Pig Tails, Chuck Eye or Lamb Neck? Whether you're interested in beef, pork or lamb, you'll love our guide to the cutting-edge cuts of meat that are appearing on restaurant menus everywhere.

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Meat cleaver

New Cut: The Man Steak

What it is: This massive steak is cut from muscles in and around the rump, so the textures and tenderness vary throughout.
 The Dish: In his upcoming book Charred & Scruffed, chef Adam Perry Lang prepares this steak with Italian- style thyme-zinfandel salt.

New Cut: Chuck Eye

What it is: Not to be confused with chuck roll, this marbled cut comes from the eye of the loin as it transitions from the rib into the shoulder.
 The Dish: Butcher Tom Mylan of Brooklyn's Meat Hook, which sells this one, opts for a rub of crushed garlic, chile and toasted coriander seed.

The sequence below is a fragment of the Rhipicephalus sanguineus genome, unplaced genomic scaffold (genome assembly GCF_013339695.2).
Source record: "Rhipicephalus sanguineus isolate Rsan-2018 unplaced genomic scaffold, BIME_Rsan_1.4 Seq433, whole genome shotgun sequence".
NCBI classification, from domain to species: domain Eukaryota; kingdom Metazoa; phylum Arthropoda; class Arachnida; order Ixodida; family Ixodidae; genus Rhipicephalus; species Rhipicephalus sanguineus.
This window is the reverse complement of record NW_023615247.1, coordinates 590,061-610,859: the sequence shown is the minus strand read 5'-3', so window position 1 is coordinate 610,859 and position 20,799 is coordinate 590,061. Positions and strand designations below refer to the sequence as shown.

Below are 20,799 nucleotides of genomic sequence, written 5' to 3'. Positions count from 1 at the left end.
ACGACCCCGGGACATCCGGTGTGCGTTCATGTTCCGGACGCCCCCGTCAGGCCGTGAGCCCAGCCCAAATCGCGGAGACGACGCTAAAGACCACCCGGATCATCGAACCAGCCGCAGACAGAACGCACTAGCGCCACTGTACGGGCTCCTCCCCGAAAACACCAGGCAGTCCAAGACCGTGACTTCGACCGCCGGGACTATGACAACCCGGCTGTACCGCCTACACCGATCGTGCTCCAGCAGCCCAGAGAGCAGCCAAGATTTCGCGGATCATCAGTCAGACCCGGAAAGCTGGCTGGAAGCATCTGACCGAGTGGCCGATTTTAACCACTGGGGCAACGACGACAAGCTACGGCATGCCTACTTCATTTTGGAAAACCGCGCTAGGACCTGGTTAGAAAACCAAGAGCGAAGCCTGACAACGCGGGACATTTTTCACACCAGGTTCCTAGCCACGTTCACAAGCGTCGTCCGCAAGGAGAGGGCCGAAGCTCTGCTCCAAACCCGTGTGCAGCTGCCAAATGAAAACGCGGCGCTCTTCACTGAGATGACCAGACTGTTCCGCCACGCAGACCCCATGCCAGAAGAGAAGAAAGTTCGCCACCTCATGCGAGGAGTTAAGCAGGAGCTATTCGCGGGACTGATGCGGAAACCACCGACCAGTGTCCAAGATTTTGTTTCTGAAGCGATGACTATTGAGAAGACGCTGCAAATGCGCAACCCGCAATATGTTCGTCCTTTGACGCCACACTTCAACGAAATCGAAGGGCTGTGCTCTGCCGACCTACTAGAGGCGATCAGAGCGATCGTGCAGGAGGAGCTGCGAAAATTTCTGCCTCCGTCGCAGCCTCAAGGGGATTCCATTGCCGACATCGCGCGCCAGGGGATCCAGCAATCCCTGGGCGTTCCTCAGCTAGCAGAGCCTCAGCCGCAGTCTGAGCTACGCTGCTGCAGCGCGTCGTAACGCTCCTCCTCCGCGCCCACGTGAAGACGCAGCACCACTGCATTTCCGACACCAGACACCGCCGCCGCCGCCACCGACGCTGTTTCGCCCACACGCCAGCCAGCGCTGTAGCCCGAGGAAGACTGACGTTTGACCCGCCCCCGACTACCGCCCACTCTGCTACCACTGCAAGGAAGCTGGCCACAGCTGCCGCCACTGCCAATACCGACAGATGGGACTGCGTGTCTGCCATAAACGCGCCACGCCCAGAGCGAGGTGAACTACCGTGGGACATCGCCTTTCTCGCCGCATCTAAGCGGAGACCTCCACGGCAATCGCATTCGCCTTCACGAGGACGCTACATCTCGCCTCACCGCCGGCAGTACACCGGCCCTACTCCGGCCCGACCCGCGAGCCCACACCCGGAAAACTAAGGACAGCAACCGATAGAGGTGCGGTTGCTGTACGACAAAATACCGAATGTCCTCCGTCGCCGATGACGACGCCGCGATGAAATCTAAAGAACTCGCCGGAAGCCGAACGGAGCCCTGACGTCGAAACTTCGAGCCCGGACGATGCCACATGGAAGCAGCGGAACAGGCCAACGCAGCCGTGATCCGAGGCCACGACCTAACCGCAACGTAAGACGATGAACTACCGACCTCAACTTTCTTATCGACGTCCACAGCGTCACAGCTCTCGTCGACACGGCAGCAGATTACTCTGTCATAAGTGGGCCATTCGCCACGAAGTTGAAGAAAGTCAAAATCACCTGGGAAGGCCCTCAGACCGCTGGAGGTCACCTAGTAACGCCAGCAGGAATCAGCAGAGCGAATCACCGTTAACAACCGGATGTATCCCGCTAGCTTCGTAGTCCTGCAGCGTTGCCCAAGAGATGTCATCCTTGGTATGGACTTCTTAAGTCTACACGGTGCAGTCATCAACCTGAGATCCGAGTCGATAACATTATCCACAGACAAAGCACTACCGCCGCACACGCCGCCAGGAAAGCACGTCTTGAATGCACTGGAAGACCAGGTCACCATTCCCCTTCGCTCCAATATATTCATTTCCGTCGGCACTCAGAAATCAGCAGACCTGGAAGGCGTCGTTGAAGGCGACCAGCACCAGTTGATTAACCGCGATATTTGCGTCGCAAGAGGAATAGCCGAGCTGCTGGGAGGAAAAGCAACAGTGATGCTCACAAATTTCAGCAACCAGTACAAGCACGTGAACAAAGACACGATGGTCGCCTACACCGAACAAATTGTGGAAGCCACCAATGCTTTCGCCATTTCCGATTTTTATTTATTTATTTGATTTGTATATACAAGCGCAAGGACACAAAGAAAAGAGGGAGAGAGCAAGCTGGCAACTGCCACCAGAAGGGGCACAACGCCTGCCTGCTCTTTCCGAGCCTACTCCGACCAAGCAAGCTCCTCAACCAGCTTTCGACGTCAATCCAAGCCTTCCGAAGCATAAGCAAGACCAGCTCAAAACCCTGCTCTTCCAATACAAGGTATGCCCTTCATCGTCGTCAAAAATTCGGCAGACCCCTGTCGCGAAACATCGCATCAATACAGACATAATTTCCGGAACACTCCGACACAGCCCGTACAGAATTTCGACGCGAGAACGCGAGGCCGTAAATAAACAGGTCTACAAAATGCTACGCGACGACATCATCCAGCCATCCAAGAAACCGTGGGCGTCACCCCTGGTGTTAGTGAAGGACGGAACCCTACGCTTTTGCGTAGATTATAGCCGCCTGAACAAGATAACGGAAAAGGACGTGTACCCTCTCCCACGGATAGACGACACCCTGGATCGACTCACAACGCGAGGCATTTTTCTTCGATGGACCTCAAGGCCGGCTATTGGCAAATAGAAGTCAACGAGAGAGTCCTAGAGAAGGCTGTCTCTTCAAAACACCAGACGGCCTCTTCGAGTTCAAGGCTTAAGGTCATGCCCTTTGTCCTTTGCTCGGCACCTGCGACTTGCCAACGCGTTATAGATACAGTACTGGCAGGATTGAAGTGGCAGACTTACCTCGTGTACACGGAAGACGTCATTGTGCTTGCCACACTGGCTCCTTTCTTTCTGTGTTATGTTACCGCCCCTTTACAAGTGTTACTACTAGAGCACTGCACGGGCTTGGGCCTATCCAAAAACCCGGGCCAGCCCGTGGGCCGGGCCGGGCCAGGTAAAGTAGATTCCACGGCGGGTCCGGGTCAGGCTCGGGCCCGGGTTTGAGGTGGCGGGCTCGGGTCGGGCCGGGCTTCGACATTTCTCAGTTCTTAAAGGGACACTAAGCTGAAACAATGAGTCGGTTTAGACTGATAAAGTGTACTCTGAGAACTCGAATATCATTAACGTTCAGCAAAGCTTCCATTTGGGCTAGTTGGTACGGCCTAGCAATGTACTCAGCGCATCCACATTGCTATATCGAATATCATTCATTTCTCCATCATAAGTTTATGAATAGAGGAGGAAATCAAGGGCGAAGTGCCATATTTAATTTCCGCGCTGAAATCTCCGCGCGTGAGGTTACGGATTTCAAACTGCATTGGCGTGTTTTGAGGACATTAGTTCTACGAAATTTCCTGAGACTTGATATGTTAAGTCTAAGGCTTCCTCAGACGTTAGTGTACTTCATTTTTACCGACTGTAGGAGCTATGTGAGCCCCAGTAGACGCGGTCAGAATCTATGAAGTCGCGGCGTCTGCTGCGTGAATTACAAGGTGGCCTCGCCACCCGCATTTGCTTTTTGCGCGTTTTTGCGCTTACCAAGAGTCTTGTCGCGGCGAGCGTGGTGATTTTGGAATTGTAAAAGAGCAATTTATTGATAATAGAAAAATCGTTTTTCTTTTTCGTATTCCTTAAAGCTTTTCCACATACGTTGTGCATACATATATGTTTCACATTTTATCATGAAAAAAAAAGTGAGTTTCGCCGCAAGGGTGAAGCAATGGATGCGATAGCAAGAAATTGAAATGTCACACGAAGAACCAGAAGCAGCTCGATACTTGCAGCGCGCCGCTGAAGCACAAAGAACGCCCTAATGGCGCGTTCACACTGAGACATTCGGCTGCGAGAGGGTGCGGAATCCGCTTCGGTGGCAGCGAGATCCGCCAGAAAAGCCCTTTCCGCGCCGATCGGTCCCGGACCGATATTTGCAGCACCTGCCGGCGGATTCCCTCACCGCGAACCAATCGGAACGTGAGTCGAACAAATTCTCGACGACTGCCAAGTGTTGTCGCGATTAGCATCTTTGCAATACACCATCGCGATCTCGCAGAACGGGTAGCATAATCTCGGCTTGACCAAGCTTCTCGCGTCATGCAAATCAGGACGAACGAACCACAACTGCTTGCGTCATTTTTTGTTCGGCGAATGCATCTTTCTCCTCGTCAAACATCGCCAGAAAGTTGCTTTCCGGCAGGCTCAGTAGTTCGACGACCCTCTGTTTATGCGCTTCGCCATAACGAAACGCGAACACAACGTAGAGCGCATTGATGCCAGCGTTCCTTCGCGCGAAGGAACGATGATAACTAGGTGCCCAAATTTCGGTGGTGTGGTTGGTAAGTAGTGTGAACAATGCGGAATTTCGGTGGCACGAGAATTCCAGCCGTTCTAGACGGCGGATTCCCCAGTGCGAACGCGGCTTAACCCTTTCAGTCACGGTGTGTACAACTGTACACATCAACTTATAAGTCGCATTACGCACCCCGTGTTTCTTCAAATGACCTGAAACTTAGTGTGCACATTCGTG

New Cut: Pig Tails

What it is: Hey, they don't call it "nose- to-tail" for nothing. These are reminiscent of oxtail: luscious meat with crispy skin.
 The Dish: Jon Shook and Vinny Dotolo, of L.A.'s Animal restaurant, brine and confit them in pork fat, then deep-fry and toss in buffalo sauce.

New Cut: Lamb Hind Shank

What it is: Large enough to share, this cut comes from the upper part of the leg, not the more commonly used lower portion.
 The Dish: Chef Michael Ferraro of NYC's Delicatessen braises the meat in kaffir lime- and ginger-infused stock before serving it split for two. 

New Cut: Lamb Neck

What it is: Similar in texture to short ribs, this lesser-known cut rewards a long braise with rich, flavorful meat that falls off the bone.
 The Dish: At Cleveland's Greenhouse Tavern, chef Jonathon Sawyer braises it in an herby red wine and tomato mixture.